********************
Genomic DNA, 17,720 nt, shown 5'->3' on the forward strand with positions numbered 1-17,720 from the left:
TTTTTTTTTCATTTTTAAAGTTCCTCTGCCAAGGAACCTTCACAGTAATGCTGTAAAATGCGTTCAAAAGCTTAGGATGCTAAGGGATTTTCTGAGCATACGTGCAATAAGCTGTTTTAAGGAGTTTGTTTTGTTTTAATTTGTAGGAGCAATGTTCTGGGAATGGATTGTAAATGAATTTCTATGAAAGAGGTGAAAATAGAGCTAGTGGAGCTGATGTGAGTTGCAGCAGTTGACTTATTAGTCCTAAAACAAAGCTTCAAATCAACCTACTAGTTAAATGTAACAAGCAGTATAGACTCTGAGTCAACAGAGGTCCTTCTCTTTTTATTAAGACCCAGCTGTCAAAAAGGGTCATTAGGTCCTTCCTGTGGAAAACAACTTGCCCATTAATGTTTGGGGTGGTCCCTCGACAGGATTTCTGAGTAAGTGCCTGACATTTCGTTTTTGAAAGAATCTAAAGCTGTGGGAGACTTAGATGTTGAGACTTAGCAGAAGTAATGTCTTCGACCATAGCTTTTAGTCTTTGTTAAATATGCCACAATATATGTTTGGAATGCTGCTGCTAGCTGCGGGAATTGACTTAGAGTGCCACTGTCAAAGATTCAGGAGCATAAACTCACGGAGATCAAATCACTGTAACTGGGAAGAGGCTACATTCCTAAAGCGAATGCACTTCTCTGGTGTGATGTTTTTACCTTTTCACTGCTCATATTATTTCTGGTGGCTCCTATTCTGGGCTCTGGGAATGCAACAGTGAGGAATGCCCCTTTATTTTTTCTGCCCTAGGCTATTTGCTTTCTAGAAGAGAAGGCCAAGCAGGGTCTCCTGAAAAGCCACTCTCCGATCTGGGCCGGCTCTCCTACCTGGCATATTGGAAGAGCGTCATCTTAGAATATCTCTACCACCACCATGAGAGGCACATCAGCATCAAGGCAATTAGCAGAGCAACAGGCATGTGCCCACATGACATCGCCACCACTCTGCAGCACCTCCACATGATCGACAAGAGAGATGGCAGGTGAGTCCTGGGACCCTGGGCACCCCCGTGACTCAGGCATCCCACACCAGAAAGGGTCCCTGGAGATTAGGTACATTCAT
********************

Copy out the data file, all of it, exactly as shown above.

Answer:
Genomic DNA, 17,720 nt, shown 5'->3' on the forward strand with positions numbered 1-17,720 from the left:
TTTTTTTTTCATTTTTAAAGTTCCTCTGCCAAGGAACCTTCACAGTAATGCTGTAAAATGCGTTCAAAAGCTTAGGATGCTAAGGGATTTTCTGAGCATACGTGCAATAAGCTGTTTTAAGGAGTTTGTTTTGTTTTAATTTGTAGGAGCAATGTTCTGGGAATGGATTGTAAATGAATTTCTATGAAAGAGGTGAAAATAGAGCTAGTGGAGCTGATGTGAGTTGCAGCAGTTGACTTATTAGTCCTAAAACAAAGCTTCAAATCAACCTACTAGTTAAATGTAACAAGCAGTATAGACTCTGAGTCAACAGAGGTCCTTCTCTTTTTATTAAGACCCAGCTGTCAAAAAGGGTCATTAGGTCCTTCCTGTGGAAAACAACTTGCCCATTAATGTTTGGGGTGGTCCCTCGACAGGATTTCTGAGTAAGTGCCTGACATTTCGTTTTTGAAAGAATCTAAAGCTGTGGGAGACTTAGATGTTGAGACTTAGCAGAAGTAATGTCTTCGACCATAGCTTTTAGTCTTTGTTAAATATGCCACAATATATGTTTGGAATGCTGCTGCTAGCTGCGGGAATTGACTTAGAGTGCCACTGTCAAAGATTCAGGAGCATAAACTCACGGAGATCAAATCACTGTAACTGGGAAGAGGCTACATTCCTAAAGCGAATGCACTTCTCTGGTGTGATGTTTTTACCTTTTCACTGCTCATATTATTTCTGGTGGCTCCTATTCTGGGCTCTGGGAATGCAACAGTGAGGAATGCCCCTTTATTTTTTCTGCCCTAGGCTATTTGCTTTCTAGAAGAGAAGGCCAAGCAGGGTCTCCTGAAAAGCCACTCTCCGATCTGGGCCGGCTCTCCTACCTGGCATATTGGAAGAGCGTCATCTTAGAATATCTCTACCACCACCATGAGAGGCACATCAGCATCAAGGCAATTAGCAGAGCAACAGGCATGTGCCCACATGACATCGCCACCACTCTGCAGCACCTCCACATGATCGACAAGAGAGATGGCAGGTGAGTCCTGGGACCCTGGGCACCCCCGTGACTCAGGCATCCCACACCAGAAAGGGTCCCTGGAGATTAGGTACATTCAT